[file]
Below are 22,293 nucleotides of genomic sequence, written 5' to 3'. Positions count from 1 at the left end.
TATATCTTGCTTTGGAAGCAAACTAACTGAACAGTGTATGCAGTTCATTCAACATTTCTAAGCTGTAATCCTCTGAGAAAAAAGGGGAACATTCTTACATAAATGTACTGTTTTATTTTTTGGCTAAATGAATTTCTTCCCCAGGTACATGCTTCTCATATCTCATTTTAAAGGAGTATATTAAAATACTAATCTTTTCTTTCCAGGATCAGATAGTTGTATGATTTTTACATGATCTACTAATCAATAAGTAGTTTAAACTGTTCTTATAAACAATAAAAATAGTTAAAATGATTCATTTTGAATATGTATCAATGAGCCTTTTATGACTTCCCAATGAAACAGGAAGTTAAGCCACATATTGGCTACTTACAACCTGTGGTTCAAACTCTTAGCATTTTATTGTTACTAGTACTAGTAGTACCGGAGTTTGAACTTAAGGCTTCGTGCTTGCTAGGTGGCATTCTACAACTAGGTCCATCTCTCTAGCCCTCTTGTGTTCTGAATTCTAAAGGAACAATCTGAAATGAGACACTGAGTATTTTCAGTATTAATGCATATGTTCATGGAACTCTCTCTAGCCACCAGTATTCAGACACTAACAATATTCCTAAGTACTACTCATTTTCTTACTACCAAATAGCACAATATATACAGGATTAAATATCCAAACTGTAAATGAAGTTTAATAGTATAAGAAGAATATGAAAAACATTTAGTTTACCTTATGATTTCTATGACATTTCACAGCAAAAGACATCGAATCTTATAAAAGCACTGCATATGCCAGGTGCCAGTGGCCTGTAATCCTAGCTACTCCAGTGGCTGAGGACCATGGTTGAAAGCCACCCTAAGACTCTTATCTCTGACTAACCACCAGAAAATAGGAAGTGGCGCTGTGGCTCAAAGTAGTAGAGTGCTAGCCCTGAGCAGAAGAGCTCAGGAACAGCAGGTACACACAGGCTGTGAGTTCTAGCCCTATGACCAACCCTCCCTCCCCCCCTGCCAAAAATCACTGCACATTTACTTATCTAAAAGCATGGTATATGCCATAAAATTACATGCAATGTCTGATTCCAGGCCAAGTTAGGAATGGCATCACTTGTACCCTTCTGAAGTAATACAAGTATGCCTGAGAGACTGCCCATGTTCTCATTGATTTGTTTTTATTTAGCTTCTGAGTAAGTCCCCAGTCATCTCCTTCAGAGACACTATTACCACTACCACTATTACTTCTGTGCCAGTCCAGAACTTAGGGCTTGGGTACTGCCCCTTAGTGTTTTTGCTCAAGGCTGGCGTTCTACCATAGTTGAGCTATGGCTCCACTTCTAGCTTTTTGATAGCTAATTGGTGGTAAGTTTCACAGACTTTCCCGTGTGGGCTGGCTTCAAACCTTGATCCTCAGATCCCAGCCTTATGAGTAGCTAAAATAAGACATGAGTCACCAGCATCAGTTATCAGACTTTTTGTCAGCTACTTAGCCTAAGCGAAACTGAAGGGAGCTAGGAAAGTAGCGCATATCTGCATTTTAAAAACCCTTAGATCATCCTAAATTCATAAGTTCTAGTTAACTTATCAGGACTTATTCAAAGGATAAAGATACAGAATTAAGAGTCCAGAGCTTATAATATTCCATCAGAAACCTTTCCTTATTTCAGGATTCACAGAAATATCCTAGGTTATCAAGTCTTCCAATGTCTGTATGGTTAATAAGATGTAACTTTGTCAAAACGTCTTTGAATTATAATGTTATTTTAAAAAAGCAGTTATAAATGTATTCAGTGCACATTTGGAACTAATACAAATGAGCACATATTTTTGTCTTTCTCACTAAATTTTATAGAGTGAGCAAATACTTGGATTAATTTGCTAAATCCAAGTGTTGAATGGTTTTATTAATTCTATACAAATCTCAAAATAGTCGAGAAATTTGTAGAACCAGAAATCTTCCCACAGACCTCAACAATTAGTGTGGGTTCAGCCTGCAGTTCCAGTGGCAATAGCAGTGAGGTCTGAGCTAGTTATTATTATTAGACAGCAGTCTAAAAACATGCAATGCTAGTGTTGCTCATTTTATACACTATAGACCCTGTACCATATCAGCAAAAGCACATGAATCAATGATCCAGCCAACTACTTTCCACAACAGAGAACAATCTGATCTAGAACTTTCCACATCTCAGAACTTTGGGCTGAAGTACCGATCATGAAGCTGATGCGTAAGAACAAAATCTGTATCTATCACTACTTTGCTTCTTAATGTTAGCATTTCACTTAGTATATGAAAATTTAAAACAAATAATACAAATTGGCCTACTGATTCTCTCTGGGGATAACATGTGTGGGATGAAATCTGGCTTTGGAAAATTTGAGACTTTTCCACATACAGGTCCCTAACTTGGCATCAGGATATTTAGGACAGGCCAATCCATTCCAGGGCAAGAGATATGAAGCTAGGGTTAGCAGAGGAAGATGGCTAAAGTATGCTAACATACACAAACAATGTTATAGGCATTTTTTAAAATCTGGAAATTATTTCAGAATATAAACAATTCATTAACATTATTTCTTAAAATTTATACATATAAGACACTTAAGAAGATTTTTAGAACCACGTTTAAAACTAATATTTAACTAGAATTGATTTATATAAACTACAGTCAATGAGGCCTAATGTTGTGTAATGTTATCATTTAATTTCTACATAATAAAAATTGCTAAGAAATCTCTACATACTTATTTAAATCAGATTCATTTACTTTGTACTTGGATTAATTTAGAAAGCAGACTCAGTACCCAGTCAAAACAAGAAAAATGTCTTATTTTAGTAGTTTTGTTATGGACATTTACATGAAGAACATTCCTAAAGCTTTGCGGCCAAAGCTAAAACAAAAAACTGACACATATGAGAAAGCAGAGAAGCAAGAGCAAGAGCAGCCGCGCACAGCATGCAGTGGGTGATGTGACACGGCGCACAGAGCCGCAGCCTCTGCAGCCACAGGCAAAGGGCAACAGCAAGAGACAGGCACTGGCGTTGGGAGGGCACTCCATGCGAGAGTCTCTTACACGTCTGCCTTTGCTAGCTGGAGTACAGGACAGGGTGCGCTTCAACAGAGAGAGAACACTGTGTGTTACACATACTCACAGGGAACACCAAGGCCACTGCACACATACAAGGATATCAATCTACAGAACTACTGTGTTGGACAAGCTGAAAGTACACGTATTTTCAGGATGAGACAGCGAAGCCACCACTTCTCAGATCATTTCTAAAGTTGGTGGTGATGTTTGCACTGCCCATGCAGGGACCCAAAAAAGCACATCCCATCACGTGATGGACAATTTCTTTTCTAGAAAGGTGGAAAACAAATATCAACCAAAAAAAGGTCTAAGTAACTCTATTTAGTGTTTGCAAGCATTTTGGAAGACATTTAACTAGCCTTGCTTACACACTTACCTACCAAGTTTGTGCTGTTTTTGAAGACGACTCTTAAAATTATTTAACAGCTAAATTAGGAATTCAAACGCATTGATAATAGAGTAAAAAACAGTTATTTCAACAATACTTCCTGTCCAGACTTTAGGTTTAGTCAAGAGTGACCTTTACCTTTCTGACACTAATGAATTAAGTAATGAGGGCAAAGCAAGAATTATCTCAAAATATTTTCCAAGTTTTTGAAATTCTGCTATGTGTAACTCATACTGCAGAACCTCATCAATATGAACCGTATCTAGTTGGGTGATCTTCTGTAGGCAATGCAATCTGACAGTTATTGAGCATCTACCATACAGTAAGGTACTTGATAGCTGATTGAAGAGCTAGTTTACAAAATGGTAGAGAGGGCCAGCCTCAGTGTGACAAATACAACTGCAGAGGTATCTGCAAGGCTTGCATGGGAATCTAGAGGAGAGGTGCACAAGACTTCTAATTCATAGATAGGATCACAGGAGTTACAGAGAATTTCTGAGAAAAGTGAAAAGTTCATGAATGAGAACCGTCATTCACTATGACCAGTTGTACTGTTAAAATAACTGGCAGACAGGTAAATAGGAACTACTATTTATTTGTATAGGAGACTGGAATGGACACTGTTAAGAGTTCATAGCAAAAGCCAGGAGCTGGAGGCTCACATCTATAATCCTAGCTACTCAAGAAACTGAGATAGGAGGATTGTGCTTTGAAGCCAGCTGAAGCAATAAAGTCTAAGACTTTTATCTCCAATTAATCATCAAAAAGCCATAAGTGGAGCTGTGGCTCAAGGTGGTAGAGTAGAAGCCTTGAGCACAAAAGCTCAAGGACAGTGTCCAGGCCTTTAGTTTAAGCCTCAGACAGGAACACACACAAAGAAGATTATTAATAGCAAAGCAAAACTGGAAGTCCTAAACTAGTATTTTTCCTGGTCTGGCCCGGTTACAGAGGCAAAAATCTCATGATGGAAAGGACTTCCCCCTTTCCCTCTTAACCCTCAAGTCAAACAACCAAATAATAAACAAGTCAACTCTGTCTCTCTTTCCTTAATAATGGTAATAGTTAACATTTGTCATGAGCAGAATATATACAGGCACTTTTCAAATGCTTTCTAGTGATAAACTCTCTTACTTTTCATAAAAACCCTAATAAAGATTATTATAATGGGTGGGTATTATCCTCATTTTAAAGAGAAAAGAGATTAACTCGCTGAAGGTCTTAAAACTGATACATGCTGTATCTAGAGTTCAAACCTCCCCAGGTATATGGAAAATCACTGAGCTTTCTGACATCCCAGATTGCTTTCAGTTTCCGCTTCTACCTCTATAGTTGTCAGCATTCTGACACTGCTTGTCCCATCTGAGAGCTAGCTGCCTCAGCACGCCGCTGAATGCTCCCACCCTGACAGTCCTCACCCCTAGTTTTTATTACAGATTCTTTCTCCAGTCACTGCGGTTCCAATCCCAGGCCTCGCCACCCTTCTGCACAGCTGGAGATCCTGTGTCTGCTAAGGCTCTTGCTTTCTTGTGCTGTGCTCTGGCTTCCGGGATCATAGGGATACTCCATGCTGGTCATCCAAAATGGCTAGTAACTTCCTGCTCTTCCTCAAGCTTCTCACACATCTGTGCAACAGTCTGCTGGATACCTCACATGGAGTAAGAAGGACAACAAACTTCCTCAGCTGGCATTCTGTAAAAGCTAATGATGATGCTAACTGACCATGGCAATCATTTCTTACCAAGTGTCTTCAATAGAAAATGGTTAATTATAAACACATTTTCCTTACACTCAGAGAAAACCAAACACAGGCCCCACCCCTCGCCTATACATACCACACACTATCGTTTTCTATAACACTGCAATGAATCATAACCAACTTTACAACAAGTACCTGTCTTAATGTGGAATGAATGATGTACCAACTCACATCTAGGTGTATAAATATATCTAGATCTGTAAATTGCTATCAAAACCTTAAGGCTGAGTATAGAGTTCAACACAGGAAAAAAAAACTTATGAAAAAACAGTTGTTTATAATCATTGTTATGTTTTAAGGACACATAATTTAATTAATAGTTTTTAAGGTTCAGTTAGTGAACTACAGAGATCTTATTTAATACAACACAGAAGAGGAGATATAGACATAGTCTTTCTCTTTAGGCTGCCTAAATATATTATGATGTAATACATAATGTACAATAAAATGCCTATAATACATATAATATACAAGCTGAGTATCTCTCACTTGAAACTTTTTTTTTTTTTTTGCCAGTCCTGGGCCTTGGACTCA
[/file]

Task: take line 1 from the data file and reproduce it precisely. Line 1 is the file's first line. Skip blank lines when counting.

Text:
Below are 22,293 nucleotides of genomic sequence, written 5' to 3'. Positions count from 1 at the left end.